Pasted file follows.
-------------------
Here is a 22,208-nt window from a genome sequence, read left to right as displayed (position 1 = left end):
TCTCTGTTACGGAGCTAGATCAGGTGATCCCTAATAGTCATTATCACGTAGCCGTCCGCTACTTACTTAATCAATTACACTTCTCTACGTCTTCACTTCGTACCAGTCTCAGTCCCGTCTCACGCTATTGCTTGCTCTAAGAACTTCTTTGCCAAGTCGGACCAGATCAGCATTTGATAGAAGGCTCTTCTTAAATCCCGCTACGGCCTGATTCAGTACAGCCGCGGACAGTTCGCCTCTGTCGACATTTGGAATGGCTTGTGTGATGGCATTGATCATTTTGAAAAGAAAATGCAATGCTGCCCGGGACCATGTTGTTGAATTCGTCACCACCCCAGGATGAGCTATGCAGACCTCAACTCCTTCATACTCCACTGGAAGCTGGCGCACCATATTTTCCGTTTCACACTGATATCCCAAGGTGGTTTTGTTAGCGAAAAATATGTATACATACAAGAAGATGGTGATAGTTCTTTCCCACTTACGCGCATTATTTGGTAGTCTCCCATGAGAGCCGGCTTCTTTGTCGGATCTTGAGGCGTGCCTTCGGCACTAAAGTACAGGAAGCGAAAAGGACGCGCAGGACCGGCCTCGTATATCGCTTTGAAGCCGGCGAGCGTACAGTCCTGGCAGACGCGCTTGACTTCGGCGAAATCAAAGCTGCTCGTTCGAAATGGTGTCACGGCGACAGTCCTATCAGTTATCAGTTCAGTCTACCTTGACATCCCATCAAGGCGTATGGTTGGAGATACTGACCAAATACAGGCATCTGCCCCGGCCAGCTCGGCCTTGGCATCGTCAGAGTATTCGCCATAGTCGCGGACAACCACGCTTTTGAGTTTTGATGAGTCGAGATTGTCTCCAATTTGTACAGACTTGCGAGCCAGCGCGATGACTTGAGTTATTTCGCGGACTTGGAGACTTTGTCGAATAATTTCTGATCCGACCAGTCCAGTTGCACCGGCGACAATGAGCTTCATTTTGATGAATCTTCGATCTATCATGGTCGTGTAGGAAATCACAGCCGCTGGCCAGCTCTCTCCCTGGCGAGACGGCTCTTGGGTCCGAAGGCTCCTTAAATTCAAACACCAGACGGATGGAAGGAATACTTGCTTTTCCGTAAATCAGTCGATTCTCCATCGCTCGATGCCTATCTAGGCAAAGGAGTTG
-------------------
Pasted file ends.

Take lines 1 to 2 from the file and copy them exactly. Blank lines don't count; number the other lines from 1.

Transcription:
Here is a 22,208-nt window from a genome sequence, read left to right as displayed (position 1 = left end):
TCTCTGTTACGGAGCTAGATCAGGTGATCCCTAATAGTCATTATCACGTAGCCGTCCGCTACTTACTTAATCAATTACACTTCTCTACGTCTTCACTTCGTACCAGTCTCAGTCCCGTCTCACGCTATTGCTTGCTCTAAGAACTTCTTTGCCAAGTCGGACCAGATCAGCATTTGATAGAAGGCTCTTCTTAAATCCCGCTACGGCCTGATTCAGTACAGCCGCGGACAGTTCGCCTCTGTCGACATTTGGAATGGCTTGTGTGATGGCATTGATCATTTTGAAAAGAAAATGCAATGCTGCCCGGGACCATGTTGTTGAATTCGTCACCACCCCAGGATGAGCTATGCAGACCTCAACTCCTTCATACTCCACTGGAAGCTGGCGCACCATATTTTCCGTTTCACACTGATATCCCAAGGTGGTTTTGTTAGCGAAAAATATGTATACATACAAGAAGATGGTGATAGTTCTTTCCCACTTACGCGCATTATTTGGTAGTCTCCCATGAGAGCCGGCTTCTTTGTCGGATCTTGAGGCGTGCCTTCGGCACTAAAGTACAGGAAGCGAAAAGGACGCGCAGGACCGGCCTCGTATATCGCTTTGAAGCCGGCGAGCGTACAGTCCTGGCAGACGCGCTTGACTTCGGCGAAATCAAAGCTGCTCGTTCGAAATGGTGTCACGGCGACAGTCCTATCAGTTATCAGTTCAGTCTACCTTGACATCCCATCAAGGCGTATGGTTGGAGATACTGACCAAATACAGGCATCTGCCCCGGCCAGCTCGGCCTTGGCATCGTCAGAGTATTCGCCATAGTCGCGGACAACCACGCTTTTGAGTTTTGATGAGTCGAGATTGTCTCCAATTTGTACAGACTTGCGAGCCAGCGCGATGACTTGAGTTATTTCGCGGACTTGGAGACTTTGTCGAATAATTTCTGATCCGACCAGTCCAGTTGCACCGGCGACAATGAGCTTCATTTTGATGAATCTTCGATCTATCATGGTCGTGTAGGAAATCACAGCCGCTGGCCAGCTCTCTCCCTGGCGAGACGGCTCTTGGGTCCGAAGGCTCCTTAAATTCAAACACCAGACGGATGGAAGGAATACTTGCTTTTCCGTAAATCAGTCGATTCTCCATCGCTCGATGCCTATCTAGGCAAAGGAGTTG